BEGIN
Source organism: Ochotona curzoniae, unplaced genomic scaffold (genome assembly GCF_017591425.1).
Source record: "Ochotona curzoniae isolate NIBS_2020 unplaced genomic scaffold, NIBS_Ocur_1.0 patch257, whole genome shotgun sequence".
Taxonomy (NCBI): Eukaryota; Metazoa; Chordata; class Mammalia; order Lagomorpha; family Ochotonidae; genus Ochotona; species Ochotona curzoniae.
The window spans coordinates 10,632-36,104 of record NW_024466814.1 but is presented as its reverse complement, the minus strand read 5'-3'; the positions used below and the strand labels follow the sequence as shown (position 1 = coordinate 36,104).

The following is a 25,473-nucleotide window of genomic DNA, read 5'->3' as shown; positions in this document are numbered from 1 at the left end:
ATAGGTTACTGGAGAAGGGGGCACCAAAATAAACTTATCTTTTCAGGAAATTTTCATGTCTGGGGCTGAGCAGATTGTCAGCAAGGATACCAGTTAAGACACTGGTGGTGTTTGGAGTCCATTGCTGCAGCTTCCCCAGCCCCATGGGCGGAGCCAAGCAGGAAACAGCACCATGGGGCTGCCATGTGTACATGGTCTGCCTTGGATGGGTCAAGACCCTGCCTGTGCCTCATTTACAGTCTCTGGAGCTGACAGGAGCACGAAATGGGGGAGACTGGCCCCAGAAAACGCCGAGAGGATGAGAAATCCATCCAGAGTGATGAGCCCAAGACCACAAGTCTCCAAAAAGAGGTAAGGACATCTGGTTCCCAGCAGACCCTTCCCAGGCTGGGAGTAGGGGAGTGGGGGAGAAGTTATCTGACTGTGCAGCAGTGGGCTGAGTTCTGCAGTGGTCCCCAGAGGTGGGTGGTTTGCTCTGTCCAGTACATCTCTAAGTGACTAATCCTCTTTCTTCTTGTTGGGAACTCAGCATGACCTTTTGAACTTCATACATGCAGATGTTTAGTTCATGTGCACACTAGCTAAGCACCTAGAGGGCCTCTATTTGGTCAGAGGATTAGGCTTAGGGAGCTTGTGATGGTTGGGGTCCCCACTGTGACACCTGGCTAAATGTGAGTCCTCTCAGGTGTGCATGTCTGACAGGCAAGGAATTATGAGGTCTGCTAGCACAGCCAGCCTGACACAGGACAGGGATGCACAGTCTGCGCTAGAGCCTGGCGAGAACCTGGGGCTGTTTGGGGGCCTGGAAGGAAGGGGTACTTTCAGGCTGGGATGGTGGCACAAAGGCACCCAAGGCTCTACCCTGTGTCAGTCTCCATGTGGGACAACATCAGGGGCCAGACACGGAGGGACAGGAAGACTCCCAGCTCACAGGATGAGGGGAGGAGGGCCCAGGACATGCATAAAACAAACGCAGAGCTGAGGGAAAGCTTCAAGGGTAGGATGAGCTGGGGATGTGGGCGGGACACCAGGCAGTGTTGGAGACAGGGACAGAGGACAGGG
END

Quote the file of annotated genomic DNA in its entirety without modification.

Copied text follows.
Source organism: Ochotona curzoniae, unplaced genomic scaffold (genome assembly GCF_017591425.1).
Source record: "Ochotona curzoniae isolate NIBS_2020 unplaced genomic scaffold, NIBS_Ocur_1.0 patch257, whole genome shotgun sequence".
Taxonomy (NCBI): Eukaryota; Metazoa; Chordata; class Mammalia; order Lagomorpha; family Ochotonidae; genus Ochotona; species Ochotona curzoniae.
The window spans coordinates 10,632-36,104 of record NW_024466814.1 but is presented as its reverse complement, the minus strand read 5'-3'; the positions used below and the strand labels follow the sequence as shown (position 1 = coordinate 36,104).

The following is a 25,473-nucleotide window of genomic DNA, read 5'->3' as shown; positions in this document are numbered from 1 at the left end:
ATAGGTTACTGGAGAAGGGGGCACCAAAATAAACTTATCTTTTCAGGAAATTTTCATGTCTGGGGCTGAGCAGATTGTCAGCAAGGATACCAGTTAAGACACTGGTGGTGTTTGGAGTCCATTGCTGCAGCTTCCCCAGCCCCATGGGCGGAGCCAAGCAGGAAACAGCACCATGGGGCTGCCATGTGTACATGGTCTGCCTTGGATGGGTCAAGACCCTGCCTGTGCCTCATTTACAGTCTCTGGAGCTGACAGGAGCACGAAATGGGGGAGACTGGCCCCAGAAAACGCCGAGAGGATGAGAAATCCATCCAGAGTGATGAGCCCAAGACCACAAGTCTCCAAAAAGAGGTAAGGACATCTGGTTCCCAGCAGACCCTTCCCAGGCTGGGAGTAGGGGAGTGGGGGAGAAGTTATCTGACTGTGCAGCAGTGGGCTGAGTTCTGCAGTGGTCCCCAGAGGTGGGTGGTTTGCTCTGTCCAGTACATCTCTAAGTGACTAATCCTCTTTCTTCTTGTTGGGAACTCAGCATGACCTTTTGAACTTCATACATGCAGATGTTTAGTTCATGTGCACACTAGCTAAGCACCTAGAGGGCCTCTATTTGGTCAGAGGATTAGGCTTAGGGAGCTTGTGATGGTTGGGGTCCCCACTGTGACACCTGGCTAAATGTGAGTCCTCTCAGGTGTGCATGTCTGACAGGCAAGGAATTATGAGGTCTGCTAGCACAGCCAGCCTGACACAGGACAGGGATGCACAGTCTGCGCTAGAGCCTGGCGAGAACCTGGGGCTGTTTGGGGGCCTGGAAGGAAGGGGTACTTTCAGGCTGGGATGGTGGCACAAAGGCACCCAAGGCTCTACCCTGTGTCAGTCTCCATGTGGGACAACATCAGGGGCCAGACACGGAGGGACAGGAAGACTCCCAGCTCACAGGATGAGGGGAGGAGGGCCCAGGACATGCATAAAACAAACGCAGAGCTGAGGGAAAGCTTCAAGGGTAGGATGAGCTGGGGATGTGGGCGGGACACCAGGCAGTGTTGGAGACAGGGACAGAGGACAGGG